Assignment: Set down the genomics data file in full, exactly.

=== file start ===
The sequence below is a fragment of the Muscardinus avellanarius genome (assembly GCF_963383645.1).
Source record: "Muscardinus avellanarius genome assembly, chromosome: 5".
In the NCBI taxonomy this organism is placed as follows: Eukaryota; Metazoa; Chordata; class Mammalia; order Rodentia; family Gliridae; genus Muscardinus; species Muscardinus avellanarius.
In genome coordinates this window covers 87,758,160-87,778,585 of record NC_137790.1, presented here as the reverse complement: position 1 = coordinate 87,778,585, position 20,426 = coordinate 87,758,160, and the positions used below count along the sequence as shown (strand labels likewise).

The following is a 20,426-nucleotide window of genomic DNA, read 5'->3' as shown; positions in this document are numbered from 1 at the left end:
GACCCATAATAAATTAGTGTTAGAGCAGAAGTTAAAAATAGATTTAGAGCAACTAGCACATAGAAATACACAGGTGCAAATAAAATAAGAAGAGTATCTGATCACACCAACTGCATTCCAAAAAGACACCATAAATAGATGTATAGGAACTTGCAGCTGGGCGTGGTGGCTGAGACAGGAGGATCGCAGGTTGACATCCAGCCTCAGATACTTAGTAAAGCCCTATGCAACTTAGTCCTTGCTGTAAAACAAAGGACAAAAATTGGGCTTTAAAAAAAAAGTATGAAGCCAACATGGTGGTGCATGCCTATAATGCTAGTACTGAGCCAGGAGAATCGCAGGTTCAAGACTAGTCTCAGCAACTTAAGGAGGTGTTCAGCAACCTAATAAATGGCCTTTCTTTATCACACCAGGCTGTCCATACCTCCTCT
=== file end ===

The sequence below is a fragment of the Muscardinus avellanarius genome (assembly GCF_963383645.1).
Source record: "Muscardinus avellanarius genome assembly, chromosome: 5".
In the NCBI taxonomy this organism is placed as follows: Eukaryota; Metazoa; Chordata; class Mammalia; order Rodentia; family Gliridae; genus Muscardinus; species Muscardinus avellanarius.
In genome coordinates this window covers 87,758,160-87,778,585 of record NC_137790.1, presented here as the reverse complement: position 1 = coordinate 87,778,585, position 20,426 = coordinate 87,758,160, and the positions used below count along the sequence as shown (strand labels likewise).

The following is a 20,426-nucleotide window of genomic DNA, read 5'->3' as shown; positions in this document are numbered from 1 at the left end:
GACCCATAATAAATTAGTGTTAGAGCAGAAGTTAAAAATAGATTTAGAGCAACTAGCACATAGAAATACACAGGTGCAAATAAAATAAGAAGAGTATCTGATCACACCAACTGCATTCCAAAAAGACACCATAAATAGATGTATAGGAACTTGCAGCTGGGCGTGGTGGCTGAGACAGGAGGATCGCAGGTTGACATCCAGCCTCAGATACTTAGTAAAGCCCTATGCAACTTAGTCCTTGCTGTAAAACAAAGGACAAAAATTGGGCTTTAAAAAAAAAGTATGAAGCCAACATGGTGGTGCATGCCTATAATGCTAGTACTGAGCCAGGAGAATCGCAGGTTCAAGACTAGTCTCAGCAACTTAAGGAGGTGTTCAGCAACCTAATAAATGGCCTTTCTTTATCACACCAGGCTGTCCATACCTCCTCT